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> if you're measuring a surrogate marker (that is an accepted proxy for clinical outcomes), you don't need a comparator arm

Why is this the case? Wouldn’t there be concerns that a study population might be different from the general population and thus require an internal control?

Here is a good example of FDA guidance on the issue.[1]

FDA acknowledges that FVIII levels can serve as a proxy for clinical outcome (reduced bleeding episodes) in hemophilia A.

Our understanding of what is "normal" in FVIII blood levels is such that a single arm, surrogate biomarker study is sufficient for approval.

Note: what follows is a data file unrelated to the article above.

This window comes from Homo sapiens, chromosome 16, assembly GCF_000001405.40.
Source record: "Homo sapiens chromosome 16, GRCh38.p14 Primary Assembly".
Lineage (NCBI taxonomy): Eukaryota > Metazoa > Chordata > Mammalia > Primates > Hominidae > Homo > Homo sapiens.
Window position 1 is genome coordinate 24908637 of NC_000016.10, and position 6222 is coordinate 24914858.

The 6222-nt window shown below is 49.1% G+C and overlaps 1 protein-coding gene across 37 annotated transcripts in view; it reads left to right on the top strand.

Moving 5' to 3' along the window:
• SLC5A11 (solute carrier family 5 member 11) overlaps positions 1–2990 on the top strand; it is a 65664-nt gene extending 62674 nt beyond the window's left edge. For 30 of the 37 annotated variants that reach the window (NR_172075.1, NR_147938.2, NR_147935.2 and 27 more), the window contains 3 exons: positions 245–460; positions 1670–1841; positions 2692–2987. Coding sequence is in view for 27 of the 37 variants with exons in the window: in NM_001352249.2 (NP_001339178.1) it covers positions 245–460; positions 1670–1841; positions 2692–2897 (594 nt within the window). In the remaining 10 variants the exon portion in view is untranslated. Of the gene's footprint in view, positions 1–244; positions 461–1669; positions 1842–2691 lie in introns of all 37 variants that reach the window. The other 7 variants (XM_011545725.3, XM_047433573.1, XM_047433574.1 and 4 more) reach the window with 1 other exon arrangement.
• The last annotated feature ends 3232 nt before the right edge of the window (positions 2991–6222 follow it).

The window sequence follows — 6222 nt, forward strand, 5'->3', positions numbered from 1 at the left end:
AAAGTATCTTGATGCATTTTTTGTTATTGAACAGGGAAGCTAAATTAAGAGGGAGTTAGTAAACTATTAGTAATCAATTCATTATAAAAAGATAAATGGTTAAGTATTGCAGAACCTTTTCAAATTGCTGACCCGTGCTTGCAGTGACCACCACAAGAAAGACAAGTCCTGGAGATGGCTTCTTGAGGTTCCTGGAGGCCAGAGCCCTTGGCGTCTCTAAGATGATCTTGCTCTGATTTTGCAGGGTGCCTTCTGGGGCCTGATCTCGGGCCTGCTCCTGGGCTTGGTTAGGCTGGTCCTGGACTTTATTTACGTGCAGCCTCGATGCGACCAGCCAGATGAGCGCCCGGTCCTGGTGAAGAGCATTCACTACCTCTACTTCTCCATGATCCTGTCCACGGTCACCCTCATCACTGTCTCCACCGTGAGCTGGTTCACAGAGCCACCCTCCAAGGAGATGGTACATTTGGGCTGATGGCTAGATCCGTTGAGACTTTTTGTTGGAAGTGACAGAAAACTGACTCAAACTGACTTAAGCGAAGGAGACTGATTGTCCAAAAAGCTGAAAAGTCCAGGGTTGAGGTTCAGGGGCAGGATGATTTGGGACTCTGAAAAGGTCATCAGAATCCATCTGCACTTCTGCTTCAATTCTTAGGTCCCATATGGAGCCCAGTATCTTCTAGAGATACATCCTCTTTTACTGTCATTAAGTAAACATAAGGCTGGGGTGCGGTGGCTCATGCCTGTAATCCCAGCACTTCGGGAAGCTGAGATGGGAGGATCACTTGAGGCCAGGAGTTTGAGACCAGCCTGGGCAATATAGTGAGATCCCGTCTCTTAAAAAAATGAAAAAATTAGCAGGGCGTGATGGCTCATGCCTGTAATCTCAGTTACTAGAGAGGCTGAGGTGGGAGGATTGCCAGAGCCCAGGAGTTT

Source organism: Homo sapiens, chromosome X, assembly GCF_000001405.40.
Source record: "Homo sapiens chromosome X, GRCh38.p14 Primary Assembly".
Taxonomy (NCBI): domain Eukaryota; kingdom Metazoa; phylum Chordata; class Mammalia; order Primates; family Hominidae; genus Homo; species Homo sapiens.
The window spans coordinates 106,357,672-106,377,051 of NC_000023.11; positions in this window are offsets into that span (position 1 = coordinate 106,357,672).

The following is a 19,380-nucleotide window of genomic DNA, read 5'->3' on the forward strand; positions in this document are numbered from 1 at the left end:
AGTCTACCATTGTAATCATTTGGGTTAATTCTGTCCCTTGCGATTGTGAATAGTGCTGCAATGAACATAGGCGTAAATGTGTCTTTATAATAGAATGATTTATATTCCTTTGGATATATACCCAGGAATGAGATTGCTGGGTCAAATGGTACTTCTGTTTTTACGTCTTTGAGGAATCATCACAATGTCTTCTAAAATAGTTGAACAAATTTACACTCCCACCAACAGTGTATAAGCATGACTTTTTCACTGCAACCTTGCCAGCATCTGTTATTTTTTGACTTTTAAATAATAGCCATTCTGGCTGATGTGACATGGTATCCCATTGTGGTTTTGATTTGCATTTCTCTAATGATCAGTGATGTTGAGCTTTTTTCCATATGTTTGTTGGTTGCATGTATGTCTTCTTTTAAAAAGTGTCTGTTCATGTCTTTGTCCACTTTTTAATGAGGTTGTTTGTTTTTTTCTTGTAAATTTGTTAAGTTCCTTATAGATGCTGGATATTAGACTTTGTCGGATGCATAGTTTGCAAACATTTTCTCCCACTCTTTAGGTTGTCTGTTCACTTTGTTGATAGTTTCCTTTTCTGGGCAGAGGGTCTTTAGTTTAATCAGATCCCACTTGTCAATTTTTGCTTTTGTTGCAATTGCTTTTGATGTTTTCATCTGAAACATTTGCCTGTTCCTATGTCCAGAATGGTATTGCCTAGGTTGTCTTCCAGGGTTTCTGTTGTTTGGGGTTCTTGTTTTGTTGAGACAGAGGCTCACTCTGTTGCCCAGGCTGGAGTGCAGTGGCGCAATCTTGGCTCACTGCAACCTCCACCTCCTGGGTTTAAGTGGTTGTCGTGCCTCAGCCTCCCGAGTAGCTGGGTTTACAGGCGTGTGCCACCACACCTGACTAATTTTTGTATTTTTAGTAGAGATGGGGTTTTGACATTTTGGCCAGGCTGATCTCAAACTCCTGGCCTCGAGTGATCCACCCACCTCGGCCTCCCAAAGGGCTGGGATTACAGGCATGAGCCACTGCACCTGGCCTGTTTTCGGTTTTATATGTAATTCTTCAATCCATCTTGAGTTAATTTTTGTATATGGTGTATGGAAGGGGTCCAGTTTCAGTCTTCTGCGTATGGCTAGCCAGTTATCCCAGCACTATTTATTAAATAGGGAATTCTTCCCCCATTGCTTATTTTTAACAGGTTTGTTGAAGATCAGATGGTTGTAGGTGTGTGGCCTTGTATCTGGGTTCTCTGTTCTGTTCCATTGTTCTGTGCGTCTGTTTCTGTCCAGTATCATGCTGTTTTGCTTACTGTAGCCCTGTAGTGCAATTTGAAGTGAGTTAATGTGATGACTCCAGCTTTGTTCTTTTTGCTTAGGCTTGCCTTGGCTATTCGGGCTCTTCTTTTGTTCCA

Could you help by pointing out where they talk about not obtaining baseline/control data? After a quick glance, they only seem to mention using a within-subject design.

Sorry, misread your reply. Yes, they do an internal baseline/control, but don't have a control arm (either placebo or active comparator) in the trial.

That was the focus of the JAMA article.

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